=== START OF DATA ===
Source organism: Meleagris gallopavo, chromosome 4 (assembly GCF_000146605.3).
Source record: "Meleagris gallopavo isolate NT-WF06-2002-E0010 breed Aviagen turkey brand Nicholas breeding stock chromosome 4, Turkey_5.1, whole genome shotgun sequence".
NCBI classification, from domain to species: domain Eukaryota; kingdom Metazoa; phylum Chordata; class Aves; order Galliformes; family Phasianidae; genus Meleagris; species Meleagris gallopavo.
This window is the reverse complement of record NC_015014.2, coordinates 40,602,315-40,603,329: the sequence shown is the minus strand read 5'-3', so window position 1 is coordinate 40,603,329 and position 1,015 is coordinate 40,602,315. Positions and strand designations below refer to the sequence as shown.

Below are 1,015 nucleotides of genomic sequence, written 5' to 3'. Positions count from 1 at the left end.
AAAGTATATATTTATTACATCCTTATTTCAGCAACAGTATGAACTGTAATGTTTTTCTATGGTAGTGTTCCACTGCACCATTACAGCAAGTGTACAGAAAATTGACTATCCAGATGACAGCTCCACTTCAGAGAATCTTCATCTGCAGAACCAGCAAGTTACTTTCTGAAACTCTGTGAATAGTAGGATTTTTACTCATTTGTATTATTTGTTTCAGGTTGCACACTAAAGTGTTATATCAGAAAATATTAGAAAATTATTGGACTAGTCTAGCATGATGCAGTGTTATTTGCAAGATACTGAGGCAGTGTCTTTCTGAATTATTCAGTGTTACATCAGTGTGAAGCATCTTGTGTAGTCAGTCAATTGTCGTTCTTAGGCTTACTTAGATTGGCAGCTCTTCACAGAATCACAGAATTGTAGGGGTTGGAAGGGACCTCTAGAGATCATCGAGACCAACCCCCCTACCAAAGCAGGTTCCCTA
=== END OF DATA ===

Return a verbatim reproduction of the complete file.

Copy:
Source organism: Meleagris gallopavo, chromosome 4 (assembly GCF_000146605.3).
Source record: "Meleagris gallopavo isolate NT-WF06-2002-E0010 breed Aviagen turkey brand Nicholas breeding stock chromosome 4, Turkey_5.1, whole genome shotgun sequence".
NCBI classification, from domain to species: domain Eukaryota; kingdom Metazoa; phylum Chordata; class Aves; order Galliformes; family Phasianidae; genus Meleagris; species Meleagris gallopavo.
This window is the reverse complement of record NC_015014.2, coordinates 40,602,315-40,603,329: the sequence shown is the minus strand read 5'-3', so window position 1 is coordinate 40,603,329 and position 1,015 is coordinate 40,602,315. Positions and strand designations below refer to the sequence as shown.

Below are 1,015 nucleotides of genomic sequence, written 5' to 3'. Positions count from 1 at the left end.
AAAGTATATATTTATTACATCCTTATTTCAGCAACAGTATGAACTGTAATGTTTTTCTATGGTAGTGTTCCACTGCACCATTACAGCAAGTGTACAGAAAATTGACTATCCAGATGACAGCTCCACTTCAGAGAATCTTCATCTGCAGAACCAGCAAGTTACTTTCTGAAACTCTGTGAATAGTAGGATTTTTACTCATTTGTATTATTTGTTTCAGGTTGCACACTAAAGTGTTATATCAGAAAATATTAGAAAATTATTGGACTAGTCTAGCATGATGCAGTGTTATTTGCAAGATACTGAGGCAGTGTCTTTCTGAATTATTCAGTGTTACATCAGTGTGAAGCATCTTGTGTAGTCAGTCAATTGTCGTTCTTAGGCTTACTTAGATTGGCAGCTCTTCACAGAATCACAGAATTGTAGGGGTTGGAAGGGACCTCTAGAGATCATCGAGACCAACCCCCCTACCAAAGCAGGTTCCCTA